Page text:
Why is kW used for Engine Power Instead of HP?

We all do it: Browse through a motorcycle’s spec sheets to look for the engine’s power above everything else. But why do more and more spec sheets use the unit kW for engine power instead of HP? Why do not we settle on just one power unit?

The short answer is about accuracy and a standard measurement, as we shall see below.

Where did HP (horsepower) come from?

It all goes back to the invention of the steam locomotive.

Thomas Newcomen was the inventor in 1712, but it was James Watt (familiar name, is it not?) who improved the design in 1776. Then, Watt devised the method of comparing the power of his locomotive to the equivalent of how many horses to promote the power of his locomotive on a more relatable scale. Hence, horsepower.

Since then, this value has been adopted for rotary motion for trains and through the Industrial Revolution. Therefore, the value stuck for motorcycle and car engines.

Watt’s mechanical horsepower is defined as a horse lifting a 550lb. load 1 foot in 1 second, which equals 32,549 ft-lb of work per minute, or 4,500 kilogram-metres per minute.

Okay, so why Watt?

However, Europeans prefer to adhere to SI units or in other words, metric units. This is where the discrepancies creep up.

See, Imperial horsepower measures as 745.7 Watts, while the European SI metric horsepower unit also known as PS (Pferdestärke) or CV (Chevaux-Vapeur) is only 735.5 Watts.

This is why while some spec sheets pronounce an engine to produce 70 PS, it actually produces only 69 HP.

These different units i.e. mechanical HP, metric HP, PS, CV only created confusion to vehicle buyers, so in 1972, the kW replaced PS as the SI unit for engine power through EEC directives. But as of 1 January 2010, the EU only permits HP as a supplemental unit to kW.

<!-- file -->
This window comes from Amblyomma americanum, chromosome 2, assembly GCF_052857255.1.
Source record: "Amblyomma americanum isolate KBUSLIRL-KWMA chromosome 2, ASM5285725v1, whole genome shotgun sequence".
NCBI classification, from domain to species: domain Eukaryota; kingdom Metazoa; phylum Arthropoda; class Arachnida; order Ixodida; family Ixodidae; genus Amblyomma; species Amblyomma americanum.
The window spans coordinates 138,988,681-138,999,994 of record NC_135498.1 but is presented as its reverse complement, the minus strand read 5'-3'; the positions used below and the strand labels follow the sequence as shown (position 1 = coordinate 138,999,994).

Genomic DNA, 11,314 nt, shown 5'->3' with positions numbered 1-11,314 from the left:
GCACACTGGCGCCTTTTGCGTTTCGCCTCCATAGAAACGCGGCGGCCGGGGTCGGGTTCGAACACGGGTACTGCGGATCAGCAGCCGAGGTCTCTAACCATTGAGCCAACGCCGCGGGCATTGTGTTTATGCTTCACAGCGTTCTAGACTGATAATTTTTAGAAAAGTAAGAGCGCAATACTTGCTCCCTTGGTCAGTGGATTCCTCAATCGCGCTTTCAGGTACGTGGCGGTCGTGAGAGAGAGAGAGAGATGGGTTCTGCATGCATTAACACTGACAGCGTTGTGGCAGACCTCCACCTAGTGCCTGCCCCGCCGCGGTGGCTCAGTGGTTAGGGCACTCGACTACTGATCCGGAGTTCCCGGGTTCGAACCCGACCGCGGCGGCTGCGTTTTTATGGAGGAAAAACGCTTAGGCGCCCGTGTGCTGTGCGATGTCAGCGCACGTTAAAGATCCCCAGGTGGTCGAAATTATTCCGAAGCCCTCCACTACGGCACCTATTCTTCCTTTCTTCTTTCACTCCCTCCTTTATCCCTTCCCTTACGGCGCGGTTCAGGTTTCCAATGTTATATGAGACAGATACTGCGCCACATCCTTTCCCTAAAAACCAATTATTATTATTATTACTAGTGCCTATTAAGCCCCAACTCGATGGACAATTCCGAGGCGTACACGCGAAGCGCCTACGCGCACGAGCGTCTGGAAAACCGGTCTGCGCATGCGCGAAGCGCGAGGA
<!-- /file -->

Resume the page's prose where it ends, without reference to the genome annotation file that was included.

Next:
How is kW calculated?

Kilowatt is a function of torque and revolutions per minute (RPM)  and is calculated as following: Power (kW) = torque (Nm) x speed (revolutions per minute, or RPM) / 9.5488.

The calculation is actually the same for horsepower: Power (HP) = torque (lb-ft) x speed (RPM) / 5,252.

However, to convert published kW to HP: Horsepower = 1 kW x 1.34. Thus, an engine which produces 12 kW of power equals 16.1 HP.

Wahid's lust for motorcycles was spurred on by his late-Dad's love for his Lambretta on which he courted, married his mother, and took baby Wahid riding on it. He has since worked in the motorcycle and automotive industry for many years, before taking up riding courses and testing many, many motorcycles since becoming a motojournalist. Wahid likes to see things differently. What can you say about a guy who sees a road safety message in AC/DC's "Highway to Hell."

Related Articles